Today’s professional accountant needs to be different from the rest. Here Pantelis C. Fouli explains how you can do this.
This is not an article to tell you how, what and when to study. Here I’ll attempt to touch upon the number-one skill a professional accountant should possess to stand out from of the pack.
This was inspired by a speech my personal development coach, Michael Virardi, gave to a large group of freshman college students here in Cyprus.
If this advice on how to stand out from the pack becomes available to us even before we commence our studies or even during our studies, imagine the impact one could make once qualified and out in this dog-eat-dog world, fighting for a place at the table.
The number-one skill to possess to be a successful professional is differentiation.
The idea of the professional accountant stepping his/her foot out into the professional world should be akin to what the late Rolondo Virardi would say, and that was: “When you meet someone (either over the phone or face to face) and you turn your back (or hang up) there are only three things they can say about you: something positive, something negative and nothing at all. The last two options for me are negative.”
Remember, we are responsible for the lasting memory we leave behind and this responsibility is ours on a daily basis. And to be memorable, you need to be different.
Darwin said: “It is not the strongest of the species that survives, it is the one that is the most adaptable to change.” And change is definitely well apparent in 2020.
So how do we differentiate from the pack and give ourselves the upper hand in this global economy that is changing by the day?
Information is power, and to update our primitive brain (who still faces the same issues they did millions of years ago) is to update, or upgrade, our soft skills.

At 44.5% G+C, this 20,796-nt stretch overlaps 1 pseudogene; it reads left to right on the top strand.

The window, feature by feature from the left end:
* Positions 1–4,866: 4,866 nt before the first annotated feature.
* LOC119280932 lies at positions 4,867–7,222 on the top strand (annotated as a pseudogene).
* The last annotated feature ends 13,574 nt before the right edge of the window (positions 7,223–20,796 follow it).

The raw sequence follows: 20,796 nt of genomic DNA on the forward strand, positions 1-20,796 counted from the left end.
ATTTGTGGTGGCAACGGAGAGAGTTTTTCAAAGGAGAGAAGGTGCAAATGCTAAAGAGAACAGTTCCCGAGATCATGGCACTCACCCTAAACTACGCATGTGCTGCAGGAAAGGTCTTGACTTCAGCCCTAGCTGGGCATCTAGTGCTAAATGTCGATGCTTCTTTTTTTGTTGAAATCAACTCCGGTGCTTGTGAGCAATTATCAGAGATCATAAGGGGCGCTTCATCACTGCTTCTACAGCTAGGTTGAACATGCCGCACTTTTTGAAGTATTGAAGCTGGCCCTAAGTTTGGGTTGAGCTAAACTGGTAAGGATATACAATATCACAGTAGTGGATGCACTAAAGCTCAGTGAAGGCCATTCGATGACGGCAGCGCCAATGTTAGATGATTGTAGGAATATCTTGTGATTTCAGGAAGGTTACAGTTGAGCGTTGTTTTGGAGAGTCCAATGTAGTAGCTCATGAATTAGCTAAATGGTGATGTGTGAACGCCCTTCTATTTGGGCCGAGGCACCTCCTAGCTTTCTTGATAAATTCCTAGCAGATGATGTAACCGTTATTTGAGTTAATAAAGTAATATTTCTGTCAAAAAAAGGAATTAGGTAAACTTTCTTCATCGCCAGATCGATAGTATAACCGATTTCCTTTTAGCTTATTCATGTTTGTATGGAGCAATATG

To be more adaptable, to be able to communicate better, have more empathy and resilience, work more efficient as a team and develop a greater sense for your emotional intelligence (otherwise known as emotional quotient or EQ).
EQ is the ability to understand, use and manage your own emotions in positive ways to relieve stress, communicate effectively, empathize with others, overcome challenges and defuse conflict.
The skills developed by professional accountants during their studies will get the job done; however, developing a greater sense of EQ will get the job done in an extraordinary fashion.
Information is out there in abundance, but the professional who manages to communicate with his audience and find them the right information and how it will impact them will be ahead of the pack. That is being different in today’s society.
Working from home (remotely) now gives corporations the flexibility to hire from a global portfolio. This is great news for us all in the sense of the opportunities, but on the flip side not so good since now the talent pool is flooded.
This is precisely why today’s professional accountant stepping out into the corporate world needs to be focused on differentiation, to separate from the pack.
Be the first person to enter the room, if you are on time you are late. Do not wait until you graduate from college or university to start building your personal brand, start today.
And one of the best platforms to do this, for free, is LinkedIn. Life is too short to learn everything, so learn from others on LinkedIn. Adopt a 7/7/7 philosophy (as taught by Michael Virardi), which is to make sure you respond to any given matter in:
• 7 seconds (if you’re not doing anything urgent).
• 7 minutes (if time permits).
• 7 hours (if it has to be done at the end of a working day).
We are flooded by professionals who do not even have the common courtesy to respond to sincere requests in a timely manner.
Who do you think has more chances of landing that job if you arrive early, have done your homework and who has also been super-prompt with any requests from the prospective employer?
Who do you think will land that project if your proposal lands on the prospective client’s desk in record time?
Be different, stand out, make yourselves and your organisation proud.
Buddha once said everyone would experience 10,000 joys and 10,000 sorrows in their lifetime.
Make sure you embrace this quote and adopt a mindset that allows you to have an impeccable attitude when you have nothing and yet patience when you have everything.
To finish, my coach always reminds me that while I may be having a bad day, it’s not a bad life. Life is about choices and there are only ever two: be positive or be very positive.
• Pantelis C. Fouli is ACCA qualified and an ACCA Advocate and Student Mentor.
Anyone wishing to get in touch with him can connect via LinkedIn, but please mention in a personal message that you are PQ reader.